Chishaku-in is a Buddhist temple in the Higashiyama district of Kyoto. This temple is relatively unknown and much less traveled. It is a quiet spot off the beaten path that allows you to take in the sights.
The original temple was founded in 1598 as the Shoun-ji (祥雲寺). A famed warlord of the 16th century, Toyotomi Hideyoshi (豊臣秀吉), built the Shoun-ji Temple in memory of his eldest son who died at the age of three.
But the founding of the present-day Chishaku-in (智積院) can be traced back to a decade before Toyotomi built the temple.
The statue above is the founding monk, Senyo (玄宥). Back in the 16th century, he led the Negoro-ji Temple (根來寺) in Wakayama (和歌山) during the Warring States period (戦国時代) of Japan. That period of time was basically a “game of thrones” when a number of warlords competed to dominate through diplomacy, marriage, and warfare. The Negoro-ji Temple housed warrior monks who were loyal to another warlord, Tokugawa Ieyasu (德川家康), the archenemy of Toyotomi.
Fearing the rising power of the warrior monks and attempting to undermine Tokugawa’s power, Toyotomi Hideyoshi attacked the Negoro-ji Temple, torched it to the ground, and killed a number of monks who were skilled in using firearms. The conflict was known as the Siege of Negoro-ji of 1585 (根来寺の戦い). Senyo the monk fled to Kyoto.
After a major war, Tokugawa Ieyasu destroyed the Toyotomi clan, became the de facto leader of Japan, and founded the Tokugawa shogunate. In 1601, to further the insult to Toyotomi, Tokugawa granted the head monk Senyo this temple that Toyotomi Hideyoshi built to honor his son.
This temple is the headquarters for over 3,000 temples of the Japanese sect, Chisan-ha, of Shingon Buddhism.
The most beautiful fall foliage was around the bell tower. It is free to walk around this area.
This temple is famous for a zen garden and painted sliding doors.
An artist Tohaku Hasegawa relocated to Kyoto to make a name for himself. Toyotomi Hideyoshi hired the artist to do panel paintings at this temple with a tight deadline. The painter’s son Kyuzo Hasegawa was even more talented than his father. The duo worked on these panels jointly and independently and created paintings of maples, pine, and cherry trees.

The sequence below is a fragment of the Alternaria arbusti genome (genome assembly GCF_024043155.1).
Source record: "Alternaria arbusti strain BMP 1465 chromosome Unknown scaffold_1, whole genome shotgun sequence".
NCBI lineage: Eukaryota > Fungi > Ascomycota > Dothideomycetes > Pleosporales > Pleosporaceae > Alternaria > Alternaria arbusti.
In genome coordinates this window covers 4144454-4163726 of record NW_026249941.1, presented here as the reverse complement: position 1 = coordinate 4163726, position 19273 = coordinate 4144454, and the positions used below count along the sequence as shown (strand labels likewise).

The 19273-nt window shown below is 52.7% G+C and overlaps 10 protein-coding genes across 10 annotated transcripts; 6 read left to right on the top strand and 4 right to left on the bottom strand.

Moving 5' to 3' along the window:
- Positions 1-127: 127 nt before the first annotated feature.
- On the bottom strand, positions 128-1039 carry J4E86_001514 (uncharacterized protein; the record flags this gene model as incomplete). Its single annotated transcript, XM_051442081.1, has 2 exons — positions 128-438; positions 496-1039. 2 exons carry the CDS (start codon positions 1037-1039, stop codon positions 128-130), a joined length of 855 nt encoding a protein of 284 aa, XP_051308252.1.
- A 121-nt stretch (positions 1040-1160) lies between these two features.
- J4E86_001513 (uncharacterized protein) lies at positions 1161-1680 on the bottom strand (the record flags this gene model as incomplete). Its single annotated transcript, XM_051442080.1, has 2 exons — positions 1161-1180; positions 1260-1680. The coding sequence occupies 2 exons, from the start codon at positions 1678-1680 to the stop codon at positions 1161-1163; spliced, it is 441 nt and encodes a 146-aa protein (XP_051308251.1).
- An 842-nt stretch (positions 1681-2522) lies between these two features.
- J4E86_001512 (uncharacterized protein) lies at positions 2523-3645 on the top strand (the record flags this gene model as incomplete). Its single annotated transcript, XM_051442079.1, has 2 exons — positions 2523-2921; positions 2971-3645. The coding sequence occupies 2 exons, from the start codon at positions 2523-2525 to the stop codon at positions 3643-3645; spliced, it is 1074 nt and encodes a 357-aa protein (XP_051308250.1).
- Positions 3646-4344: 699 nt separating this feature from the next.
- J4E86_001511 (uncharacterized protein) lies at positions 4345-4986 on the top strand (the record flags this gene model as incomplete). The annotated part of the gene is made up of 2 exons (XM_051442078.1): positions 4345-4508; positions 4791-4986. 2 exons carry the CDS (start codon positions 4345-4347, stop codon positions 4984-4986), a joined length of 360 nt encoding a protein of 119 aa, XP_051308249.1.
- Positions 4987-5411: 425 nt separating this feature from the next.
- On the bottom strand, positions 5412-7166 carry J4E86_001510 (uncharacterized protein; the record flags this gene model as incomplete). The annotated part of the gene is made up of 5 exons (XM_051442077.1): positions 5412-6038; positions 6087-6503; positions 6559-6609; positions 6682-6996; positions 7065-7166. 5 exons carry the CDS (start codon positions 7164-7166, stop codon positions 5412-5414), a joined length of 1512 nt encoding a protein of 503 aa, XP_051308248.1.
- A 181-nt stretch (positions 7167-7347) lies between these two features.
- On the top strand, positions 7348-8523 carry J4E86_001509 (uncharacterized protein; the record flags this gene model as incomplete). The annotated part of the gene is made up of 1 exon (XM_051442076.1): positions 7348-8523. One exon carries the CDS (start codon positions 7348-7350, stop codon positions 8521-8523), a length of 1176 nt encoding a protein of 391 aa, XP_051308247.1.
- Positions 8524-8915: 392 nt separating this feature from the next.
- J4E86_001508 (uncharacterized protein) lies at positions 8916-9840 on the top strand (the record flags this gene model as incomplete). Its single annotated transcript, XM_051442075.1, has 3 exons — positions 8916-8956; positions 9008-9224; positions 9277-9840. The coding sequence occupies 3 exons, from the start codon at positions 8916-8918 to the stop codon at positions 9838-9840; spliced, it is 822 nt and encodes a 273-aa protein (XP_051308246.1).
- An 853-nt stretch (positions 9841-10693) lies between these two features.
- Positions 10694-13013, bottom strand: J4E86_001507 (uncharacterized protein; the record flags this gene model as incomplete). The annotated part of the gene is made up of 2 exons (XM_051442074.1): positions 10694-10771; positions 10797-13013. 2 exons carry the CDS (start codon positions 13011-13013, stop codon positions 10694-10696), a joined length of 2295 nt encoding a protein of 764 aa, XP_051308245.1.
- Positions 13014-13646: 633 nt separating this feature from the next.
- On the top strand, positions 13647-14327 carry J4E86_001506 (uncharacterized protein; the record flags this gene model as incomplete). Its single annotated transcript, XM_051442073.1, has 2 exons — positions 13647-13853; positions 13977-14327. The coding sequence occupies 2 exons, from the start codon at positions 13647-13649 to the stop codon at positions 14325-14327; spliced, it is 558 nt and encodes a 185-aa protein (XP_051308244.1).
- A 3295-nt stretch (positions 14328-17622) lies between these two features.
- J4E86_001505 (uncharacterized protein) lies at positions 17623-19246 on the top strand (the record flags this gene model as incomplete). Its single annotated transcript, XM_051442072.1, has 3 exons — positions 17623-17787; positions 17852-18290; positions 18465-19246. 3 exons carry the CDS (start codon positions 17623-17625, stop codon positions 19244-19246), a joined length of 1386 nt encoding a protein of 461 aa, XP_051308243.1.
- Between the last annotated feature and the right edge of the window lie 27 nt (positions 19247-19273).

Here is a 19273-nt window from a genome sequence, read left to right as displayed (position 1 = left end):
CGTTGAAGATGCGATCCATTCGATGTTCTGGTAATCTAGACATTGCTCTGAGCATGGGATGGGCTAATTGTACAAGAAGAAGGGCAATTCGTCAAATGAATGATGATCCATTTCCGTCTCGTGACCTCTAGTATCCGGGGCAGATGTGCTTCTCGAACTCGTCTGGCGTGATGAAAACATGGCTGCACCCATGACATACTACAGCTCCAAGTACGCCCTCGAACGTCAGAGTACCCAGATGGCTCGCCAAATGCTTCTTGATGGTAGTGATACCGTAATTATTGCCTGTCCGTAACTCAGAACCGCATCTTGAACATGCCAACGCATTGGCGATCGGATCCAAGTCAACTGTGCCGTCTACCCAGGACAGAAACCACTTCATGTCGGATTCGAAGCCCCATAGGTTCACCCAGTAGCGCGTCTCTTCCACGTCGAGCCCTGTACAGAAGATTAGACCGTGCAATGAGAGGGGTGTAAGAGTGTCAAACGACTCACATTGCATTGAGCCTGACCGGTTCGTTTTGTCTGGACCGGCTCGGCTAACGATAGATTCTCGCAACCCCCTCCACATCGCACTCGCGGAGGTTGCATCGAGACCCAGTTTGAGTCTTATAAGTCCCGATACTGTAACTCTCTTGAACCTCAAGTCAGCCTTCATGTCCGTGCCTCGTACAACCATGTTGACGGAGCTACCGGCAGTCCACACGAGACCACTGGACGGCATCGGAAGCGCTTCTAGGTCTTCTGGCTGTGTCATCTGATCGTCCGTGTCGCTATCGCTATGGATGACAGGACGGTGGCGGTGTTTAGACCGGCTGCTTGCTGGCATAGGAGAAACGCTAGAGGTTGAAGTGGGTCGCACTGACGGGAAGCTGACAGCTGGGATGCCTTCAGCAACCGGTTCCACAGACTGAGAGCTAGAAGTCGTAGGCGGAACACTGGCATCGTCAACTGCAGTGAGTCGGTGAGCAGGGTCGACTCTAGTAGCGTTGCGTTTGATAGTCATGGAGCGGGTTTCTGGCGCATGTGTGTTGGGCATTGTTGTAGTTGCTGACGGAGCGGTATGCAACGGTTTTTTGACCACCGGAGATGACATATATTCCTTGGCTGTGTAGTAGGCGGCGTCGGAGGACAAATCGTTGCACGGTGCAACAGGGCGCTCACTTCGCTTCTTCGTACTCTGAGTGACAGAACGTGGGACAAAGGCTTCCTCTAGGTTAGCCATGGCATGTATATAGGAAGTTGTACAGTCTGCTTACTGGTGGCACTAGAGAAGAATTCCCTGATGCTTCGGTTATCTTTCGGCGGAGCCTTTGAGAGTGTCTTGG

These paintings were supposed to represent a father’s love for his son who died early. As the artist and his son worked on the panel of maples, his son died a sudden death at the age of 26, leaving him to finish the panel solo. The painting of the maples became known as Hasegawa’s masterpiece. (Check out these panel paintings on the official website.)
There is a 500 yen admission for the paintings and the garden.
Planning Your Trip
Most tourists visit Sanjūsangen-dō (三十三間堂) across the street and overlook the Chishaku-in. The famous Tofuku-ji Temple is in the area. (About a 25 minute walk; or walk 15 minutes and then take a bus for three stops.) Kiyomizu-dera (清水寺) is not far away. It’s easy to group several sites into a one-day itinerary.
It is a 20-25 minute walk from the Chishaku-in to the Kyoto Station where you’ll find lots of good food. The temple is also accessible by Kyoto City Bus routes 206, 207, and 208 which take you a number of tourist sites. (Get off at the Higashiyama Shichijo stop.)
You can also take the Keihan Main Line to the Shichijo Station and then walk about 10 minutes.
This temple is not just a fall foliage destination in mid- to late-November but also a good spot for hydrangea in early summer.
智積院離京都車站走路只要20-25分鐘，可以逛完然後走到車站附近解決午餐。京都巴士的主要路線206, 207, 208都有經過智積院，也可以坐京阪本線到七條再走十分鐘。
We stayed at a traditional townhouse about a 10 minute walk from the Chishaku-in. We left at about 6:20 in the morning and made it to the temple at about 6:35 am. There was no other tourists. That was on November 21 in 2017. The leaves turned slightly early that year. The turned leaves of maple and ginkgo were still in good shape when we went.
Most of the area is free of admission
The museum where the paintings are and the garden are open 9am – 4pm. Admission is 500 yen.